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Gamera - The Giant Monster
The story of Gamera - The Giant Monster (Daikaiju Gamera, 1965) is particularly convoluted. As was done with the original Gojira (1954), Gamera's first American distributors opted to retool Daikaiju Gamera, shooting new scenes featuring actors Brian Donlevy and Albert Dekker. That version, retitled Gammera the Invincible (1966), later turned up on television but by the 1980s had disappeared. In its place came a new "Sandy Frank" version, simply called Gamera; all the American scenes were dropped and in its place was nothing more than the original Japanese version (minus the opening titles) with new English dubbing. However, the English dubbing was appallingly bad, so much so that this version became the virtual flagship of Mystery Science Theater 3000, the movie-mocking comedy show. Indeed, the Sandy Frank versions seriously damaged the entire series' reputation, especially for those of us who enjoyed AIP-TV's carefully dubbed syndicated versions of Gamera sequels that aired throughout the 1970s.
Though Wikipedia ignores this completely, in the 1990s yet another version of Gamera and its sequels appeared. These fully licensed versions from Neptune Media were virtually one-man productions, produced (and mysteriously financed) by Ohio-based Bill Ferguson. Neptune released the original, Japanese-language and widescreen Gamera, retitled Giant Monster Gamera, along with the 1966 Gammera the Invincible, also for the first time in widescreen, around 1999. Unfortunately their timing was terrible; Neptune's super-deluxe VHS tapes came out just as retail stores were ridding themselves of prerecorded tapes in favor of DVDs. Bill's company did sublicense Giant Monster Gamera for laserdisc, but that format was also on its last legs. Around the same time, bottom-feeder DVD labels began flooding the market with the earlier American versions of several Gamera titles, movies that, they assumed, had fallen into the public domain.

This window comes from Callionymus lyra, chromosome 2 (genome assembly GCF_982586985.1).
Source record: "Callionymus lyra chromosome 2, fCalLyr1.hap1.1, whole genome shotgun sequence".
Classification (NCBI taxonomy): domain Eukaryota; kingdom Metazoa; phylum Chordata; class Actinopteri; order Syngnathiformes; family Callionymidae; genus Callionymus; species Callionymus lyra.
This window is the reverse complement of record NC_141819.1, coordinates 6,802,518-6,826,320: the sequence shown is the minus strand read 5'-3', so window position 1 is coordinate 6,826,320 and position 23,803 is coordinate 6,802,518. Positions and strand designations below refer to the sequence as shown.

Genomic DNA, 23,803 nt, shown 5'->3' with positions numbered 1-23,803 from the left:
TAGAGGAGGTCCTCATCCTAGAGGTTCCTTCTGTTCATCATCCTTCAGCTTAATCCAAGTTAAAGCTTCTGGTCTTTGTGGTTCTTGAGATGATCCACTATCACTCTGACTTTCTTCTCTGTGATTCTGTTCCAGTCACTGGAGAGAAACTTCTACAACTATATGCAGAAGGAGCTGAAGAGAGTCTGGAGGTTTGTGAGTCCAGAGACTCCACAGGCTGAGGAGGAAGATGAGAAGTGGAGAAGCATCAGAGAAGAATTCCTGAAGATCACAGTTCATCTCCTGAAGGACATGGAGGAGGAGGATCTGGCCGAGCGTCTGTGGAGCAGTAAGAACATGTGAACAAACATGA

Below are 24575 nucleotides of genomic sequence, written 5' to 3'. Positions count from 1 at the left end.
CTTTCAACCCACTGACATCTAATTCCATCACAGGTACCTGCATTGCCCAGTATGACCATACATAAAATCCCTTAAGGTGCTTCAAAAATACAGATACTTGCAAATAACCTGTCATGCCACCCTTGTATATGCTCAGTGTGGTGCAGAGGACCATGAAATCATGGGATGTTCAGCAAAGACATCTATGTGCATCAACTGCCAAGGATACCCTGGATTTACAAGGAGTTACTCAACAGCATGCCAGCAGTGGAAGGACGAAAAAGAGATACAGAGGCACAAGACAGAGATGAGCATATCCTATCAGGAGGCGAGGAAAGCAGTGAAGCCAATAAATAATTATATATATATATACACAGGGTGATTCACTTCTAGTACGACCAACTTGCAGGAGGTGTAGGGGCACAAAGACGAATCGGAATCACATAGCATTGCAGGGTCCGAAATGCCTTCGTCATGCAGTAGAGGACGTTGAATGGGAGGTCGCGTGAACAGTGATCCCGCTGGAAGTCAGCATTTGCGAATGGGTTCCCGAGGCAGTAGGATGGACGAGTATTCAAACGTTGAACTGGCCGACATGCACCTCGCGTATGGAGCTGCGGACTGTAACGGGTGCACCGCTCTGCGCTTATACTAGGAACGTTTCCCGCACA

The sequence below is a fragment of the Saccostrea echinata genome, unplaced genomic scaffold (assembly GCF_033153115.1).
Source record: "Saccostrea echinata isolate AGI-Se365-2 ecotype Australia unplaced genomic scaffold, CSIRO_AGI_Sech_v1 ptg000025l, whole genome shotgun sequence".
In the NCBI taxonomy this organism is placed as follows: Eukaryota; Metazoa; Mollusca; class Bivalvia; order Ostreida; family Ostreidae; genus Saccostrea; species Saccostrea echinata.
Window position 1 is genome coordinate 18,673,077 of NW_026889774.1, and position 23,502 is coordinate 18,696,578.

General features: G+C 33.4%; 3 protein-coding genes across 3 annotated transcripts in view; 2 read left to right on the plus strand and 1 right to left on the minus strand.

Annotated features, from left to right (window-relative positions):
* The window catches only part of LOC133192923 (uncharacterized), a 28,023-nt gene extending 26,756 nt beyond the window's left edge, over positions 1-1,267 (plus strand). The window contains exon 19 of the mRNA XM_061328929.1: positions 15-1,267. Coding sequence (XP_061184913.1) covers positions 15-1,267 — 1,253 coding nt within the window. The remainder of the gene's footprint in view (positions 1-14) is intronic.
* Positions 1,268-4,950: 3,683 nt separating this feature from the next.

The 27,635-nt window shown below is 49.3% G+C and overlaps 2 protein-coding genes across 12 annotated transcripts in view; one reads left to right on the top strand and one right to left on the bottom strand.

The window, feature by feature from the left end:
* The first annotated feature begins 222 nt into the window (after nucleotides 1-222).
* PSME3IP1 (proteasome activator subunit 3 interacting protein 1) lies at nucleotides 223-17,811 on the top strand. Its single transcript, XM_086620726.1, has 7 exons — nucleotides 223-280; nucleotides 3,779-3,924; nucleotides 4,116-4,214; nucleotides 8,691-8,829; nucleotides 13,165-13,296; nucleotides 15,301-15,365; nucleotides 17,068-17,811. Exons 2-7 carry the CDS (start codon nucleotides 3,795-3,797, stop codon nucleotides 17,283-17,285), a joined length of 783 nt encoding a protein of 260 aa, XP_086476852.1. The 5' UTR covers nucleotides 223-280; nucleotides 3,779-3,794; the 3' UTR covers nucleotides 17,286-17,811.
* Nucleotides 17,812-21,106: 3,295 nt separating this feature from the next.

Back in Japan, Tokuma Publishing and Toshiba released an expensive but superlative DVD boxed set of all the classic Gamera movies, in beautiful 16:9 widescreen transfers (that put rival Toho's Region 2 DVDs to shame) that also featured optional English subtitles.
Happily, Shout! Factory's release is about par with that exceptional release, and at a much lower price.
Though eventually the series would radically move off in a different direction - more about this later - initially Gamera - The Giant Monster was an obvious attempt by Daiei, one of Japan's leading film companies, to cash in on the general popularity of giant monster movies in Japan (and their marketability abroad), a genre up to then completely dominated by rival Toho, purveyors of Godzilla, Rodan, Mothra, et. al. Gamera - The Giant Monster is structured much like the first Godzilla. The Cold War heats up near the North Pole and when a Soviet MIG fighter is shot down, its nuclear payload spectacularly explodes, unleashing the frozen-in-time Gamera. As the monster makes the usual beeline to Tokyo, scientists and the military can find no way to stop the creature. A subplot introduces lonely, motherless Toshio (Yoshiro Uchida), whose torturous conflicts at home over a pet turtle lead to the boy's complete and dangerous obsession with the destructive monster.
The first Gamera movie isn't as enjoyable as those that followed, partly because it's less original, following Godzilla's well-trodden path of destruction so closely, and because the subplot with Toshio is more irritating than affecting. In its original Japanese version, it's clear the boy is basically pathetic and delusional, and the approach is uniquely Japanese in a manner that doesn't play well at all to American viewers.